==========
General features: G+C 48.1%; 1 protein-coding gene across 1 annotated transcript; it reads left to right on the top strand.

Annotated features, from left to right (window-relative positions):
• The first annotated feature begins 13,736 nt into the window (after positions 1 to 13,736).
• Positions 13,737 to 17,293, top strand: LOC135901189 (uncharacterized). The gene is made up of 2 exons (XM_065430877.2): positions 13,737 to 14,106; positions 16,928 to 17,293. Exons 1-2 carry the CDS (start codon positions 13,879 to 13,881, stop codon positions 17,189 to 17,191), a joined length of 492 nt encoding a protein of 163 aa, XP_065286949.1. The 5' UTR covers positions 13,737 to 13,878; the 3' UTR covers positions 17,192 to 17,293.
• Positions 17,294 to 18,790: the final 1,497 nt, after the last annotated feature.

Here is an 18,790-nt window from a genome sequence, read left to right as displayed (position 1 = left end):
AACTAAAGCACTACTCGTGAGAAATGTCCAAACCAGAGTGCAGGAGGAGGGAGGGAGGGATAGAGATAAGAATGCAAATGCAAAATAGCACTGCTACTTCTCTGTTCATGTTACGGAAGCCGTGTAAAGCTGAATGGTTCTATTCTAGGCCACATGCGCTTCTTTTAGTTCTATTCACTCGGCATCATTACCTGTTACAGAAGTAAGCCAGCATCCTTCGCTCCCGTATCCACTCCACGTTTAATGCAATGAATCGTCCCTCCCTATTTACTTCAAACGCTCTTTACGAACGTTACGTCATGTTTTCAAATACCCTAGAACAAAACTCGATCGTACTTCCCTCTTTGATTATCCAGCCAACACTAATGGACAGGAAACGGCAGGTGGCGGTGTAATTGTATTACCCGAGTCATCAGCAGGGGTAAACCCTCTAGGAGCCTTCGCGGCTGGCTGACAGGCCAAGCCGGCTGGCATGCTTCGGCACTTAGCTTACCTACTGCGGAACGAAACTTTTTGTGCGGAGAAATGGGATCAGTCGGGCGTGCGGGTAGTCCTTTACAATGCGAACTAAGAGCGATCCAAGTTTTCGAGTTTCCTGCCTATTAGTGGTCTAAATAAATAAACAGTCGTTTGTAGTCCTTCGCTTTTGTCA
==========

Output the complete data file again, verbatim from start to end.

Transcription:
General features: G+C 48.1%; 1 protein-coding gene across 1 annotated transcript; it reads left to right on the top strand.

Annotated features, from left to right (window-relative positions):
• The first annotated feature begins 13,736 nt into the window (after positions 1 to 13,736).
• Positions 13,737 to 17,293, top strand: LOC135901189 (uncharacterized). The gene is made up of 2 exons (XM_065430877.2): positions 13,737 to 14,106; positions 16,928 to 17,293. Exons 1-2 carry the CDS (start codon positions 13,879 to 13,881, stop codon positions 17,189 to 17,191), a joined length of 492 nt encoding a protein of 163 aa, XP_065286949.1. The 5' UTR covers positions 13,737 to 13,878; the 3' UTR covers positions 17,192 to 17,293.
• Positions 17,294 to 18,790: the final 1,497 nt, after the last annotated feature.

Here is an 18,790-nt window from a genome sequence, read left to right as displayed (position 1 = left end):
AACTAAAGCACTACTCGTGAGAAATGTCCAAACCAGAGTGCAGGAGGAGGGAGGGAGGGATAGAGATAAGAATGCAAATGCAAAATAGCACTGCTACTTCTCTGTTCATGTTACGGAAGCCGTGTAAAGCTGAATGGTTCTATTCTAGGCCACATGCGCTTCTTTTAGTTCTATTCACTCGGCATCATTACCTGTTACAGAAGTAAGCCAGCATCCTTCGCTCCCGTATCCACTCCACGTTTAATGCAATGAATCGTCCCTCCCTATTTACTTCAAACGCTCTTTACGAACGTTACGTCATGTTTTCAAATACCCTAGAACAAAACTCGATCGTACTTCCCTCTTTGATTATCCAGCCAACACTAATGGACAGGAAACGGCAGGTGGCGGTGTAATTGTATTACCCGAGTCATCAGCAGGGGTAAACCCTCTAGGAGCCTTCGCGGCTGGCTGACAGGCCAAGCCGGCTGGCATGCTTCGGCACTTAGCTTACCTACTGCGGAACGAAACTTTTTGTGCGGAGAAATGGGATCAGTCGGGCGTGCGGGTAGTCCTTTACAATGCGAACTAAGAGCGATCCAAGTTTTCGAGTTTCCTGCCTATTAGTGGTCTAAATAAATAAACAGTCGTTTGTAGTCCTTCGCTTTTGTCA